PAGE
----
Monday, August 1, 2011

How to Teach Your Pet Not to Beg for Food

By Linda Cole

I had a cat that was so insistent with begging that she would jump up on my right side and wrap her claws around my right arm. That was the hand holding the fork. She usually came from under the table in one of her stealthy cat attacks and before I knew it, my arm was locked in combat with her claws. She was so quick that sometimes she actually stole my fork on its way to my mouth! She did learn not to beg, but it took a few boxes of bandages before I finally won the battle. It is possible to teach your pet not to beg for food. After all, we're the ones who taught them to beg in the first place, and it's more a matter of us breaking our bad habit.

It's hard to look into our pet's pleading eyes and not give them a treat from our plate. Yes, I know they like it, but it's not good for them and it can cause health problems that can turn into life threatening conditions. Cooked bones can splinter, causing mouth and stomach lacerations. Round bones can become caught on a tooth and any bone can get lodged between the teeth or in their throat, causing them to choke. Spicy and fatty foods can cause intestinal problems and hyperactivity. Accidental poisonings from pets’ consuming the wrong foods – like raisins, chocolate, candy and walnuts – go up during the holidays, when there’s more food around and more people to beg from. Not only that, table scraps add unnecessary pounds onto pets, and it's just as important for them to maintain a healthy body weight as it is for us. A quality pet food like CANIDAE and FELIDAE is all our four-legged friends really need for optimum health.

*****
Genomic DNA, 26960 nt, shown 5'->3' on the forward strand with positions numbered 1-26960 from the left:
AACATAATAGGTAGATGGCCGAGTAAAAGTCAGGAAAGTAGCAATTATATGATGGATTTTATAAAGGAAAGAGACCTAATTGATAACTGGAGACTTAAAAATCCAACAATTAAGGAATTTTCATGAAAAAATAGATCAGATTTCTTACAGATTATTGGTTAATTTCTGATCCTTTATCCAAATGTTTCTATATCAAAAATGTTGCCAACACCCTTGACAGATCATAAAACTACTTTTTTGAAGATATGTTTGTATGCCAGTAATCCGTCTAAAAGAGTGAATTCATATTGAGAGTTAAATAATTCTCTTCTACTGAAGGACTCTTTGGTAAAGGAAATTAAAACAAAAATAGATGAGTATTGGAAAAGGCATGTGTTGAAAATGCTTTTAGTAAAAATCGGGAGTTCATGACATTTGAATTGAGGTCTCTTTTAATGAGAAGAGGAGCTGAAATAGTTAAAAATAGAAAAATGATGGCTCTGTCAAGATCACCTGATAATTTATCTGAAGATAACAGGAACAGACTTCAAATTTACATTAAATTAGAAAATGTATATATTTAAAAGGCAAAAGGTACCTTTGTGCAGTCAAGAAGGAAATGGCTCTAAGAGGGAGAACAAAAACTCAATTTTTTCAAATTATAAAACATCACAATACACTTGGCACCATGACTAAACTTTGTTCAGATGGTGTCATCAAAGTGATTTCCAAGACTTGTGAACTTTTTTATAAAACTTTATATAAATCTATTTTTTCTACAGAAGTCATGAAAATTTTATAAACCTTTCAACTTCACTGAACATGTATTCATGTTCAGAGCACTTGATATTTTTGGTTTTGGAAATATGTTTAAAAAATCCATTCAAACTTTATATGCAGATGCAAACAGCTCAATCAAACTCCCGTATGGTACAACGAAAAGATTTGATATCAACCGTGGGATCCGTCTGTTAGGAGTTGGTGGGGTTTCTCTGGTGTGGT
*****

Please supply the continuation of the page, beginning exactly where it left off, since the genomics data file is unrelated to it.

Let's face it, most pets have us figured out and if they want something we have, their begging eyes can be hard to resist. Especially if you have a pet who adds their own little “begging” dance to go along with the eyes. But it's not the pet's fault for begging if we give in and toss them a bite of what we have. We have to change our behavior to correct the behavior of our pet. Whenever there's food around, most dogs and cats will be enticed by the smell no matter what kind of food it is. Even with their food bowl filled, pets who are used to getting table scraps will continue to insist you share your food.

I was just as guilty as the next pet owner for tossing a tasty ‘treat’ to one of my pets, and it only takes one time to start a bad habit. Since I have multiple pets, I learned quickly that if I handed out treats during my meals I'd end up with nothing to eat, so that bad habit was easy for me to correct. If your pet persists in begging, the best thing you can do is simply remove them from the room while you eat. However, proper training will eliminate begging as long as you stay consistent and committed to training yourself.